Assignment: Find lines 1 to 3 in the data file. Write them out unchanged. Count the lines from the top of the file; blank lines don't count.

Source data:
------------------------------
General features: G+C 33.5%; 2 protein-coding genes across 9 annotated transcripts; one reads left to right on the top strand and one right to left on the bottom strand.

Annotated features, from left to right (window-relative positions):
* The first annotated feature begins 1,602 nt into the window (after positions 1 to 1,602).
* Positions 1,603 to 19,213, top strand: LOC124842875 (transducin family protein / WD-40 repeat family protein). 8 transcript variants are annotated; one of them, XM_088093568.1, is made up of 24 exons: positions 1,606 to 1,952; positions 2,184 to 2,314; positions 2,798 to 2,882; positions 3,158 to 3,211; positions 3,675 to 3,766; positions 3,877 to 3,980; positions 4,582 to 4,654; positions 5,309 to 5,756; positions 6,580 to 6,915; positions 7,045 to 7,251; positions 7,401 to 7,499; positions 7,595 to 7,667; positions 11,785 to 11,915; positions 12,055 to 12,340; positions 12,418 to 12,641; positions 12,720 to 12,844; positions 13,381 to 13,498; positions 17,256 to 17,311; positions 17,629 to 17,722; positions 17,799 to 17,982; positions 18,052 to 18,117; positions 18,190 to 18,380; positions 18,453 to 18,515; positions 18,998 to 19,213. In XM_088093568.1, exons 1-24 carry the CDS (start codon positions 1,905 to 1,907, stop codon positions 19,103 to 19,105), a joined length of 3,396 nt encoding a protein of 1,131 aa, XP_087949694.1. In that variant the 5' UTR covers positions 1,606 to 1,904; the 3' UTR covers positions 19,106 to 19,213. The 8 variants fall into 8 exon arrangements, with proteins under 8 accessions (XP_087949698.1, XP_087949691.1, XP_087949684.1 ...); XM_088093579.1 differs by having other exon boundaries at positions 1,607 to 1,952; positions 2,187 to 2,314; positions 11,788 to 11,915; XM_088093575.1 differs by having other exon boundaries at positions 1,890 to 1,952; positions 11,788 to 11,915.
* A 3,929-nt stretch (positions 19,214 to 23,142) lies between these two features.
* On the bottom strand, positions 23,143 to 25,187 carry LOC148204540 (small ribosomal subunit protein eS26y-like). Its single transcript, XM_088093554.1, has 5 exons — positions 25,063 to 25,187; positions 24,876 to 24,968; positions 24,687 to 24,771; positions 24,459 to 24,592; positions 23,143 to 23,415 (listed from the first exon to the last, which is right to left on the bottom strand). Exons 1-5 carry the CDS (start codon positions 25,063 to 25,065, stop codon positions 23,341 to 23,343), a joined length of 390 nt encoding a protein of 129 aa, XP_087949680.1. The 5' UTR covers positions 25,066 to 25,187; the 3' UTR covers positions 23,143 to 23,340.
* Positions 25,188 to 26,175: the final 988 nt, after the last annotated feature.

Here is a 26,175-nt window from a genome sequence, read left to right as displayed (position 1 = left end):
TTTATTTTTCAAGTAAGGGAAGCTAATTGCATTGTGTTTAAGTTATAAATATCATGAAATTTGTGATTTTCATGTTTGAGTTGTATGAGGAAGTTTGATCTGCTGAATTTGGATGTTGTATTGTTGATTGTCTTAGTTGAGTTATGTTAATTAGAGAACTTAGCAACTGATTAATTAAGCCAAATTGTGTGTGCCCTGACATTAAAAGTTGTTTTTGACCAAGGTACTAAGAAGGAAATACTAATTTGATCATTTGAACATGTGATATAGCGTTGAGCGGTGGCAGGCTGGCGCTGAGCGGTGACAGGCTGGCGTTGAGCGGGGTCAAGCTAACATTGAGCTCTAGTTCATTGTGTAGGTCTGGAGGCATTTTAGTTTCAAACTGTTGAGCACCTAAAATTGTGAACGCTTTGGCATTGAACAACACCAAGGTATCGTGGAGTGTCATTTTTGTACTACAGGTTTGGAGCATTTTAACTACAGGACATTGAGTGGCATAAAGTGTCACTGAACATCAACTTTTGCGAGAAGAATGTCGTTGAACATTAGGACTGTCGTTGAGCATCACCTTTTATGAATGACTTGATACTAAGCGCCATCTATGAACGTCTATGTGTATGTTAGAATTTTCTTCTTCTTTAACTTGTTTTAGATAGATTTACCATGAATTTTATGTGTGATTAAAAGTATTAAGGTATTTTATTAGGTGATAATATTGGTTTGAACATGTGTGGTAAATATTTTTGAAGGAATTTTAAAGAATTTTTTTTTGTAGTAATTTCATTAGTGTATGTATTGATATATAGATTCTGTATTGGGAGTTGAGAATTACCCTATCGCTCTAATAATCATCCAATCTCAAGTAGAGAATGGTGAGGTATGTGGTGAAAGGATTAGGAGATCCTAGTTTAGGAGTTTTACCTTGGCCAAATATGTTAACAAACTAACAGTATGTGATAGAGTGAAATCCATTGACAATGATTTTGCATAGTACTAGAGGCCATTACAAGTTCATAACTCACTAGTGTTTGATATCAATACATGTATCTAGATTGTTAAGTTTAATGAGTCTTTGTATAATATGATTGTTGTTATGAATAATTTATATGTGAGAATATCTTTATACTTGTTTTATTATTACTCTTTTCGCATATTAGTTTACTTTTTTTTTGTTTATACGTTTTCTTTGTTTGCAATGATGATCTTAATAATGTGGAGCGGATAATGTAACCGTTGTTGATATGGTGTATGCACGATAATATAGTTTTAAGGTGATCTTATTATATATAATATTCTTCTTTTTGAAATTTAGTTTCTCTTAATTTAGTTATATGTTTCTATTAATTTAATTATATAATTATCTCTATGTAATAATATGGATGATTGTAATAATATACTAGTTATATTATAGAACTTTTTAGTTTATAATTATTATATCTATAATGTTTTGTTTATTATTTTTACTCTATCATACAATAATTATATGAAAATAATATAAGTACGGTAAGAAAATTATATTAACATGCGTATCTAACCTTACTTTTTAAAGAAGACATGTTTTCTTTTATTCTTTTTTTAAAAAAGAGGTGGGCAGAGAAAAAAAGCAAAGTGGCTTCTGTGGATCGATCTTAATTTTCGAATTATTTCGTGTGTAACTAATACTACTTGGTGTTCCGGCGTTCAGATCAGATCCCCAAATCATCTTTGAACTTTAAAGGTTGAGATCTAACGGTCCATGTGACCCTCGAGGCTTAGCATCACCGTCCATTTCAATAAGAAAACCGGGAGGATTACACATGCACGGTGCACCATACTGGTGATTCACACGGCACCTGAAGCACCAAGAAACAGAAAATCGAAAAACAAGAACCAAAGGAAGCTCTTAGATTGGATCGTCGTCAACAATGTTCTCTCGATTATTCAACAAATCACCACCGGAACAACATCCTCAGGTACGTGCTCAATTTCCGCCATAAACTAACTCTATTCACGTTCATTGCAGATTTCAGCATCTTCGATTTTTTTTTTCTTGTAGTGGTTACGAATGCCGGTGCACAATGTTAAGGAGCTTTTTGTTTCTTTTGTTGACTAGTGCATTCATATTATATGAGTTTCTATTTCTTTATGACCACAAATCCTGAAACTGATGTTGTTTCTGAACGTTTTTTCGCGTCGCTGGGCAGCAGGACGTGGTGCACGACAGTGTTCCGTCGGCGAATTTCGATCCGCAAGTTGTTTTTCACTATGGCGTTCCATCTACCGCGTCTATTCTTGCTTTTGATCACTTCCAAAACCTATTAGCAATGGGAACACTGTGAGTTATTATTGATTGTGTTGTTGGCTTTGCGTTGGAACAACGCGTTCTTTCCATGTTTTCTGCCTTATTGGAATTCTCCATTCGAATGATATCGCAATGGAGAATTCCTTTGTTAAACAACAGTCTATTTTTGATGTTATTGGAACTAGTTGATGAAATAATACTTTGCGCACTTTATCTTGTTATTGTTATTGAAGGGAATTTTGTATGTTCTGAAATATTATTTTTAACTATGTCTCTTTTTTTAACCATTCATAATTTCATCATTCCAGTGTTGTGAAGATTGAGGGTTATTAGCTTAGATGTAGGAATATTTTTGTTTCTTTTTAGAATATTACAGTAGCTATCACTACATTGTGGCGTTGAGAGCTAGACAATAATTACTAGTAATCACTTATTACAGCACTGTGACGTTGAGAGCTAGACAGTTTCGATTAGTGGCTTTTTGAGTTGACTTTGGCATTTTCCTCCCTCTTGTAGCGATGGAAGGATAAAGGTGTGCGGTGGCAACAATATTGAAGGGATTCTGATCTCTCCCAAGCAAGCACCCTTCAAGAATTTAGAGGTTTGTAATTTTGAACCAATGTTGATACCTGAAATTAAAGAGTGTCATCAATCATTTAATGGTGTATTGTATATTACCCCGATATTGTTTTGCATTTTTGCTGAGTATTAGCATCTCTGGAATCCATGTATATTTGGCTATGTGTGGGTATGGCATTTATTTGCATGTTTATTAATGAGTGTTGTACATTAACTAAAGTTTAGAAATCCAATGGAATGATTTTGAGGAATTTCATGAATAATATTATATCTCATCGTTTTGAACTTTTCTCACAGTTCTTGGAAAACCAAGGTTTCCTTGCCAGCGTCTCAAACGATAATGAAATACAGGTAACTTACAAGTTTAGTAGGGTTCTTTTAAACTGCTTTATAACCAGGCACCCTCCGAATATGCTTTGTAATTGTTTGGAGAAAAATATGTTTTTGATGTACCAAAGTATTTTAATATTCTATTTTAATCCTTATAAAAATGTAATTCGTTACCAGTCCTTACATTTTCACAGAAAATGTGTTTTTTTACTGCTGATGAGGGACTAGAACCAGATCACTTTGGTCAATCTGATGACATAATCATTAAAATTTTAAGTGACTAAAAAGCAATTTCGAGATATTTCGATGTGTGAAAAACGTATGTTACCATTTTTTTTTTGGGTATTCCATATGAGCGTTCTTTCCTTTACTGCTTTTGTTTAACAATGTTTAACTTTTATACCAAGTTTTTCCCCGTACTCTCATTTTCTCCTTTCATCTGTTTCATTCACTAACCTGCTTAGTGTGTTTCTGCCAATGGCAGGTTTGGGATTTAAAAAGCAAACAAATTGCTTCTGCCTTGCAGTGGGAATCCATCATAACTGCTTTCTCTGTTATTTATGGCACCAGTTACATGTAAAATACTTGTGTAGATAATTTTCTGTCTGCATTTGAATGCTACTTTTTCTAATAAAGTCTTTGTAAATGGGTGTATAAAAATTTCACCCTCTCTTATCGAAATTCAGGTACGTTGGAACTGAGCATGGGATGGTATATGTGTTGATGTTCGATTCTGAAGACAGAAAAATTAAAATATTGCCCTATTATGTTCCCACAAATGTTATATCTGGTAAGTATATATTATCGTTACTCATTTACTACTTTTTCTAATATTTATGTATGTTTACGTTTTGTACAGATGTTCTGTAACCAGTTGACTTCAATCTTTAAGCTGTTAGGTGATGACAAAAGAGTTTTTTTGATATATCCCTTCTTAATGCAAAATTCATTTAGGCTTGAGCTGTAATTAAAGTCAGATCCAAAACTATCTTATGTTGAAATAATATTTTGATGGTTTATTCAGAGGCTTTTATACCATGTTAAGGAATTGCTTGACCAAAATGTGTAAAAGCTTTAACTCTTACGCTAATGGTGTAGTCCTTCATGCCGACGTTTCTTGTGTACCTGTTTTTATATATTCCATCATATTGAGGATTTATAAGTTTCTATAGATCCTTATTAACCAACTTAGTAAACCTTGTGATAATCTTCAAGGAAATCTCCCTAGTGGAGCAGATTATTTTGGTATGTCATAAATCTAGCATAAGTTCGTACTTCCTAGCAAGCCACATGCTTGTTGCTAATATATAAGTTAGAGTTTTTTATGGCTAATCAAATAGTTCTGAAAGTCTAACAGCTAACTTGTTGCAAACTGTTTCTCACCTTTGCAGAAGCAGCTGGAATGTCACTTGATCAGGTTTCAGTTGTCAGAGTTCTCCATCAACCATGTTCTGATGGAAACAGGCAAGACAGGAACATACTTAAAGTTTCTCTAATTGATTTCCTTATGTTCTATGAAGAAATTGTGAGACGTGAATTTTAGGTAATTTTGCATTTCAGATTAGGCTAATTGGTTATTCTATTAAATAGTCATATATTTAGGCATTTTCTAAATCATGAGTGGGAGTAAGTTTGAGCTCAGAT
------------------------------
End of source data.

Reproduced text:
General features: G+C 33.5%; 2 protein-coding genes across 9 annotated transcripts; one reads left to right on the top strand and one right to left on the bottom strand.

Annotated features, from left to right (window-relative positions):
* The first annotated feature begins 1,602 nt into the window (after positions 1 to 1,602).